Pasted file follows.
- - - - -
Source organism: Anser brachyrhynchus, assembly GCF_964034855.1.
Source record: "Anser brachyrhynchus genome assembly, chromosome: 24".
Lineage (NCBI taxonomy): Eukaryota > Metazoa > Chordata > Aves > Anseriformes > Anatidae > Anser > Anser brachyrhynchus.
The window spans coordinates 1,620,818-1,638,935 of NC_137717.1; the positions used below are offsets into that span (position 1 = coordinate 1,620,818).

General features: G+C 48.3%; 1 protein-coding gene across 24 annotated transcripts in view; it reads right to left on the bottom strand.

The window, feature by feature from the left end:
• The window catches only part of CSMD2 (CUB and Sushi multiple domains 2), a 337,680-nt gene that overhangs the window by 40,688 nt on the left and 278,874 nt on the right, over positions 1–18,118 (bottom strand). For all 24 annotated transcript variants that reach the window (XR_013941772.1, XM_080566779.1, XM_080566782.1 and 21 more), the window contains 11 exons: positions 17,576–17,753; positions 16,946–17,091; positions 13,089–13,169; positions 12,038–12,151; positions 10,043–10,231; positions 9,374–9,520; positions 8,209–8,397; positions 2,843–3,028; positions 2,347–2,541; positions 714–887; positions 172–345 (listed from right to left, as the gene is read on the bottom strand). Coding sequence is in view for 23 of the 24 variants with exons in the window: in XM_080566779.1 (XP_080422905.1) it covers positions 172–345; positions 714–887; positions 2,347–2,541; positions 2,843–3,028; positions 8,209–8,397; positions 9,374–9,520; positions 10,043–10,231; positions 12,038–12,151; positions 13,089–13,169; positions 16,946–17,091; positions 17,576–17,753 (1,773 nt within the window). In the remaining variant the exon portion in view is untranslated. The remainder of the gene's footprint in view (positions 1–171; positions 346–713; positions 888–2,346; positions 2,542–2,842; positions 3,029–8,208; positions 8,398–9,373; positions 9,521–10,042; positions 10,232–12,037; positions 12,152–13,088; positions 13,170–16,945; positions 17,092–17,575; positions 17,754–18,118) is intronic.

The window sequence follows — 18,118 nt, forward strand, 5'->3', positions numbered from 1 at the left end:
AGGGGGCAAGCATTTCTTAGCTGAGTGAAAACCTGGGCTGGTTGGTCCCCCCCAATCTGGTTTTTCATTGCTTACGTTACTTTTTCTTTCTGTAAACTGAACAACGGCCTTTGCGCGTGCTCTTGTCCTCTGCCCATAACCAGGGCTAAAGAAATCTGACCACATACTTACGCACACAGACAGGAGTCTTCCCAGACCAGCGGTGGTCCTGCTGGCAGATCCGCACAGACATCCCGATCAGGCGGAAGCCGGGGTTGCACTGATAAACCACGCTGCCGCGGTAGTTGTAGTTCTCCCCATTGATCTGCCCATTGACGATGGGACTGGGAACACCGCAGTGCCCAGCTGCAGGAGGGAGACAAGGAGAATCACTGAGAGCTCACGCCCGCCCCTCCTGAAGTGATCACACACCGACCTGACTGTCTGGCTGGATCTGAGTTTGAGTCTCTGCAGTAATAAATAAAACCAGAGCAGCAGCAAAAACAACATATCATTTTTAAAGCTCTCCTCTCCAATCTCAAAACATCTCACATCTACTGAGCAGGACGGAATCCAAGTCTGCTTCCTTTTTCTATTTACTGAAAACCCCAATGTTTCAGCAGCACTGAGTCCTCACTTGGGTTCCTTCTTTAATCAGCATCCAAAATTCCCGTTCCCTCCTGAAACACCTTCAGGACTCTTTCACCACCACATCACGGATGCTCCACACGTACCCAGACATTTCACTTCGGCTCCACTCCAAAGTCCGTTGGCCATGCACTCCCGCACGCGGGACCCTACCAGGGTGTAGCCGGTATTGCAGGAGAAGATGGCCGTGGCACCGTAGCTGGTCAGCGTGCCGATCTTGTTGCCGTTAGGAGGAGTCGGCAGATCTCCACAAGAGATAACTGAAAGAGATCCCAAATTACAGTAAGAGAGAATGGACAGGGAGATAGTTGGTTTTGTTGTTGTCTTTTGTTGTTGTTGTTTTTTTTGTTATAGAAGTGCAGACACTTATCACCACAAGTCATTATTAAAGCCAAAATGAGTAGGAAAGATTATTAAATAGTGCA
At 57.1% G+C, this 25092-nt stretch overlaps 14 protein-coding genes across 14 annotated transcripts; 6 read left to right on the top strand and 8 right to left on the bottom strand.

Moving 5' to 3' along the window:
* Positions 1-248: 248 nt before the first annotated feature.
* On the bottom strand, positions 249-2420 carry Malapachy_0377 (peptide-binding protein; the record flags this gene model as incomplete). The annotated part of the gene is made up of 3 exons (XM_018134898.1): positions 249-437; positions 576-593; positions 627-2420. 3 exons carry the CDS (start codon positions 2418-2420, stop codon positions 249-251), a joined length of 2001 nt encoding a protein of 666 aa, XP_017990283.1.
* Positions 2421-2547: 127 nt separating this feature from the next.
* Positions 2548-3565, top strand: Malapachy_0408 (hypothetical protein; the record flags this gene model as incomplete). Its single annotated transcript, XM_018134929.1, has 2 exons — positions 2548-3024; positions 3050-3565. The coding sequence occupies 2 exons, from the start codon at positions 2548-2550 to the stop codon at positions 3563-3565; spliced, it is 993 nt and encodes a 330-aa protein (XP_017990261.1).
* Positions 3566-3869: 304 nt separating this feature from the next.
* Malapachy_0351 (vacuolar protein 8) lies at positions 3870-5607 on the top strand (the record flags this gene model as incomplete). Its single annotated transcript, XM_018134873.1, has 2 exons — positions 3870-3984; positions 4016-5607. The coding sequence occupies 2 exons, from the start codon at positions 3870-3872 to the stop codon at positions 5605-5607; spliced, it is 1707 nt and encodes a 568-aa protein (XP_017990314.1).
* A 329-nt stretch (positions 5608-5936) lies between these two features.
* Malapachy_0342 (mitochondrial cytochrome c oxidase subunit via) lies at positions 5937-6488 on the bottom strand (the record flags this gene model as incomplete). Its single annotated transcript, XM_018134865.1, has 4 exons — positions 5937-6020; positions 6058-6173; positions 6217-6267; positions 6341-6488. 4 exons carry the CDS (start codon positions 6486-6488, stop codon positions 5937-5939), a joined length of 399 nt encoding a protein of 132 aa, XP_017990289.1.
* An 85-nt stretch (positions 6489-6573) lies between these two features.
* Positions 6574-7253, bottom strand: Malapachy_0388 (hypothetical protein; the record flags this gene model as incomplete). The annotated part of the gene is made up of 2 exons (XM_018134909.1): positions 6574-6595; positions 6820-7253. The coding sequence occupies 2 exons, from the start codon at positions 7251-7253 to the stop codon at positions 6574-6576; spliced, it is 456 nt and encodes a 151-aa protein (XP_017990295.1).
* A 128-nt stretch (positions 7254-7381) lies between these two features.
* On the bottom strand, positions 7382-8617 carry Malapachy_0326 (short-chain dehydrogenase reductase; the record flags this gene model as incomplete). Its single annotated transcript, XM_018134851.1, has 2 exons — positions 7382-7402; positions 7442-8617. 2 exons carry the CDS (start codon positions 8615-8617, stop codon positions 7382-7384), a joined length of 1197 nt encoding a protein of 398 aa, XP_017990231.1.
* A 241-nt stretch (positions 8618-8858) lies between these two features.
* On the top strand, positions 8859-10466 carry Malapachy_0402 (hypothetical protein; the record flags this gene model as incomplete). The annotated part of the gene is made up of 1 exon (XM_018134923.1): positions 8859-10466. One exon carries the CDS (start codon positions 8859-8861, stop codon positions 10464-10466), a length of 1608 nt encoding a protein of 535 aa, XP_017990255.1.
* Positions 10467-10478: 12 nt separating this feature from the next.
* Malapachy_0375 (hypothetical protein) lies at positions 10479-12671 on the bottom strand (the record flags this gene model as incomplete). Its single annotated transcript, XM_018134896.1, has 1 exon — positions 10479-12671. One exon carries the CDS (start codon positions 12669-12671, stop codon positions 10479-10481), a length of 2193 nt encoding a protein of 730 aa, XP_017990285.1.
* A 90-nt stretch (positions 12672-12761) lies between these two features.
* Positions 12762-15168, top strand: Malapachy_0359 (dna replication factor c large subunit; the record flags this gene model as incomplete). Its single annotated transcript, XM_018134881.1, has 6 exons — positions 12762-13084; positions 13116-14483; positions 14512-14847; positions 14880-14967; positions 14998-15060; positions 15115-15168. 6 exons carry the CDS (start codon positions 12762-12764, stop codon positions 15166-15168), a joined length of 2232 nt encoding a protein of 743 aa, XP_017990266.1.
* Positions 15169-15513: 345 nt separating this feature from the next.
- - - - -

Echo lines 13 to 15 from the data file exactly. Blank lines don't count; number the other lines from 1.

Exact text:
* On the bottom strand, positions 249-2420 carry Malapachy_0377 (peptide-binding protein; the record flags this gene model as incomplete). The annotated part of the gene is made up of 3 exons (XM_018134898.1): positions 249-437; positions 576-593; positions 627-2420. 3 exons carry the CDS (start codon positions 2418-2420, stop codon positions 249-251), a joined length of 2001 nt encoding a protein of 666 aa, XP_017990283.1.
* Positions 2421-2547: 127 nt separating this feature from the next.
* Positions 2548-3565, top strand: Malapachy_0408 (hypothetical protein; the record flags this gene model as incomplete). Its single annotated transcript, XM_018134929.1, has 2 exons — positions 2548-3024; positions 3050-3565. The coding sequence occupies 2 exons, from the start codon at positions 2548-2550 to the stop codon at positions 3563-3565; spliced, it is 993 nt and encodes a 330-aa protein (XP_017990261.1).